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New York Times

WASHINGTON - A small number of CIA officers are operating secretly in southern Turkey, helping allies decide which Syrian opposition fighters across the border will receive arms to fight the Syrian government, U.S. officials and Arab intelligence officers said.

The weapons, including automatic rifles, rocket-propelled grenades, ammunition and antitank weapons, are being funneled mostly across the Turkish border by way of a shadowy network of intermediaries, including Syria's Muslim Brotherhood, and paid for by Turkey, Saudi Arabia and Qatar, the officials said.

The CIA officers have been in southern Turkey for several weeks, in part to help keep weapons out of the hands of fighters allied with al-Qaida or other terrorist groups, the New York Times reported that one senior U.S. official said. The Obama administration has said it is not providing arms to the rebels, but it has also acknowledged that Syria's neighbors would do so.

The clandestine intelligence-gathering effort is the most detailed known instance of the limited U.S. support for the military campaign against the Syrian government. It is also part of Washington's attempt to increase the pressure on President Bashar Assad of Syria, who has recently escalated his government's deadly crackdown on civilians and the militias battling his rule.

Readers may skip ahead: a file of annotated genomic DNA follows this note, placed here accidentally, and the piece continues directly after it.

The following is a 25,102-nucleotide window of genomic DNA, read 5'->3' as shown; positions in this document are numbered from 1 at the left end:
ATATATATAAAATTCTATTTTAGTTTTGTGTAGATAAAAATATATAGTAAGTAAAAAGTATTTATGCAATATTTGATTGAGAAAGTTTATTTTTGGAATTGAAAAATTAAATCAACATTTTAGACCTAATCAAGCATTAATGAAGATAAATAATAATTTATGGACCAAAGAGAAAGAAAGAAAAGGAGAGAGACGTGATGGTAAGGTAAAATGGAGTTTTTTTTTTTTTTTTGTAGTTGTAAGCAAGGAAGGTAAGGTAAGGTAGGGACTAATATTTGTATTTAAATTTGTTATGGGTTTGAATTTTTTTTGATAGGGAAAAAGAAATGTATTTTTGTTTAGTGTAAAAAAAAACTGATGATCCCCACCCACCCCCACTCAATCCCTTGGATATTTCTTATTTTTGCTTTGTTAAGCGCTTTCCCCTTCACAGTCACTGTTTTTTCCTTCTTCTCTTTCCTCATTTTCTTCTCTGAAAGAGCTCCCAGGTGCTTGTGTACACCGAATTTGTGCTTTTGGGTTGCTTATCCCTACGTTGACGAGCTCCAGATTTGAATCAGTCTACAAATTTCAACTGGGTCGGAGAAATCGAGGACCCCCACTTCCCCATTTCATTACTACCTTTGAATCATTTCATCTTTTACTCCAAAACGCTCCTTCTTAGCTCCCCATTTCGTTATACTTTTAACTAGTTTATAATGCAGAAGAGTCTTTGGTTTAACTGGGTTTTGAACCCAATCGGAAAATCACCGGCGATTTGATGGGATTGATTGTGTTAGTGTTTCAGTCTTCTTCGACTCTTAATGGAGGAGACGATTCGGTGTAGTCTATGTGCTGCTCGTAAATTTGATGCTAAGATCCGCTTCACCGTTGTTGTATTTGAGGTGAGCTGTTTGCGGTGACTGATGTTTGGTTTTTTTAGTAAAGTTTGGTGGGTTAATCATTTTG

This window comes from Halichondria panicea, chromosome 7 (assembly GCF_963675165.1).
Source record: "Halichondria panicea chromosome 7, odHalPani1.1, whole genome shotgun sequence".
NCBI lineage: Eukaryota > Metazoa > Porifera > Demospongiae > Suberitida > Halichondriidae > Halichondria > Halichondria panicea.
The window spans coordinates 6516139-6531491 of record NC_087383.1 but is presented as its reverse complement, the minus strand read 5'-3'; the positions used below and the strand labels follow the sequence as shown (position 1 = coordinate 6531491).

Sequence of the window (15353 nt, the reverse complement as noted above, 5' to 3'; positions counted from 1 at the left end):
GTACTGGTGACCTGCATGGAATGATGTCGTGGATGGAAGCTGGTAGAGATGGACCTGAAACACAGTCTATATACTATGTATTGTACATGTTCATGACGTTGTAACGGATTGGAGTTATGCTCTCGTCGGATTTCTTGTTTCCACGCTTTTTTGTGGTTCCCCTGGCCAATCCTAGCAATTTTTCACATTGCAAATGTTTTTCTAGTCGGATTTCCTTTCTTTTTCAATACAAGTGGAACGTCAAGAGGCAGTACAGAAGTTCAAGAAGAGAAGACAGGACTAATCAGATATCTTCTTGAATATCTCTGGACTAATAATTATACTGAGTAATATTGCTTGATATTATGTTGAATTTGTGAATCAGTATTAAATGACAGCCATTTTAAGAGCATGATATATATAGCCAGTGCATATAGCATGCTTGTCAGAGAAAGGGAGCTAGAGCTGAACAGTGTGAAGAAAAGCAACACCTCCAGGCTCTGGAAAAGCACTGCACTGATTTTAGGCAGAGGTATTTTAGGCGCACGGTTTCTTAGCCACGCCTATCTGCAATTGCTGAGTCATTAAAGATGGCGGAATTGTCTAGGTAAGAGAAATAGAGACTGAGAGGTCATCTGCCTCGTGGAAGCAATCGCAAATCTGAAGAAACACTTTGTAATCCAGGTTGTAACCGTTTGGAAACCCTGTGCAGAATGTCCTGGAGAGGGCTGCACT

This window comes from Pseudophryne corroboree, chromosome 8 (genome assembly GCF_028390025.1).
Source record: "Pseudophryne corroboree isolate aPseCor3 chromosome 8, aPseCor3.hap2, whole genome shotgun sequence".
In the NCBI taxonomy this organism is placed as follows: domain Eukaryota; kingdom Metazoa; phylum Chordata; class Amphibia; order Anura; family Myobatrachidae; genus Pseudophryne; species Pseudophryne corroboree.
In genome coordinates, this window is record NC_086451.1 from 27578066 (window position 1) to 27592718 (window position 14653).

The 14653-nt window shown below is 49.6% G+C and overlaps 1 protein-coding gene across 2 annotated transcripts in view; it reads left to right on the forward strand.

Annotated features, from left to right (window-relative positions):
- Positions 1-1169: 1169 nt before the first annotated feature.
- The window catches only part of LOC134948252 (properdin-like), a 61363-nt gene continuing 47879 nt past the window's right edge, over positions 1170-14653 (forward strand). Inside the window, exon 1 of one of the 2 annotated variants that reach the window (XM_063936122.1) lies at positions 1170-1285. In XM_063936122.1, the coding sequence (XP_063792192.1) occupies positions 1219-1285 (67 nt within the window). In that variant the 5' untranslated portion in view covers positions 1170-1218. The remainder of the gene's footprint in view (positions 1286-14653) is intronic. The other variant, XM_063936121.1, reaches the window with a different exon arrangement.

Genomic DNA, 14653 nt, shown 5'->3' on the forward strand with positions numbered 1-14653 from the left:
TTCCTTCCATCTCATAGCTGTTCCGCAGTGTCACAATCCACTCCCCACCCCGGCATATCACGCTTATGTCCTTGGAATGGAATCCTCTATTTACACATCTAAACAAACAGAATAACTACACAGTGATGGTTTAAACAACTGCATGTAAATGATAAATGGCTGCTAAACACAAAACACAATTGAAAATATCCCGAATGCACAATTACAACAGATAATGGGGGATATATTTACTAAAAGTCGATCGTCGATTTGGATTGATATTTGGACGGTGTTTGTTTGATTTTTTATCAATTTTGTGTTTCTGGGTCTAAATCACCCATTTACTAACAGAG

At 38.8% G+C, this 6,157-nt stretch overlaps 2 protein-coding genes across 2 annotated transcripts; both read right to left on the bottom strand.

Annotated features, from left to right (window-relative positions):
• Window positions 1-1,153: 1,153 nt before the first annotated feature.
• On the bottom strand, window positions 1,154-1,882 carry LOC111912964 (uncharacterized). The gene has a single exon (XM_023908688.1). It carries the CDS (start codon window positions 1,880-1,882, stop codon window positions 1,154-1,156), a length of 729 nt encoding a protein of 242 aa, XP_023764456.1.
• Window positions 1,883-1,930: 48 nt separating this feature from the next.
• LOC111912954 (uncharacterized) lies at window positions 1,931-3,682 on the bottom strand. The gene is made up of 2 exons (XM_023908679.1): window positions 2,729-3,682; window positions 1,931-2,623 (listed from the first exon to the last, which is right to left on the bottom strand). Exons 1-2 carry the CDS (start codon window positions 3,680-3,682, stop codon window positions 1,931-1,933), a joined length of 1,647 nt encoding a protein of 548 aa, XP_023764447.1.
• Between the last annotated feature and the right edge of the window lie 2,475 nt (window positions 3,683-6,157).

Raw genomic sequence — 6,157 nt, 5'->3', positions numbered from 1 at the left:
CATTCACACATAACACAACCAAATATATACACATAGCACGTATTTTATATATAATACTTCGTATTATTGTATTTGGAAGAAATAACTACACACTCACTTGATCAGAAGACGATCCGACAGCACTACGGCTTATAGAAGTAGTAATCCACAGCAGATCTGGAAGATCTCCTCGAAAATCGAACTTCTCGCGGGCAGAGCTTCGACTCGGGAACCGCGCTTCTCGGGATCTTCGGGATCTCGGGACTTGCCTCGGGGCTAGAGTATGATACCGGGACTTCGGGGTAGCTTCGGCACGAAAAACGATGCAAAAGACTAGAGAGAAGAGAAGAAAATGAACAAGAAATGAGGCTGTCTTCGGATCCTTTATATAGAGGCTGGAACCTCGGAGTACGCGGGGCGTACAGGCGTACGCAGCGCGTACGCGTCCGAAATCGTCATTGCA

With Russia blocking more aggressive steps against the Assad government, the United States and its allies have instead turned to diplomacy and aiding allied efforts to arm the rebels to force Assad from power.

By helping to vet rebel groups, U.S. intelligence operatives in Turkey hope to learn more about a growing, changing opposition network inside Syria and to establish new ties.

U.S. officials and retired CIA personnel said the administration is also weighing additional assistance to rebels, such as providing satellite imagery on Syrian troop locations and movements.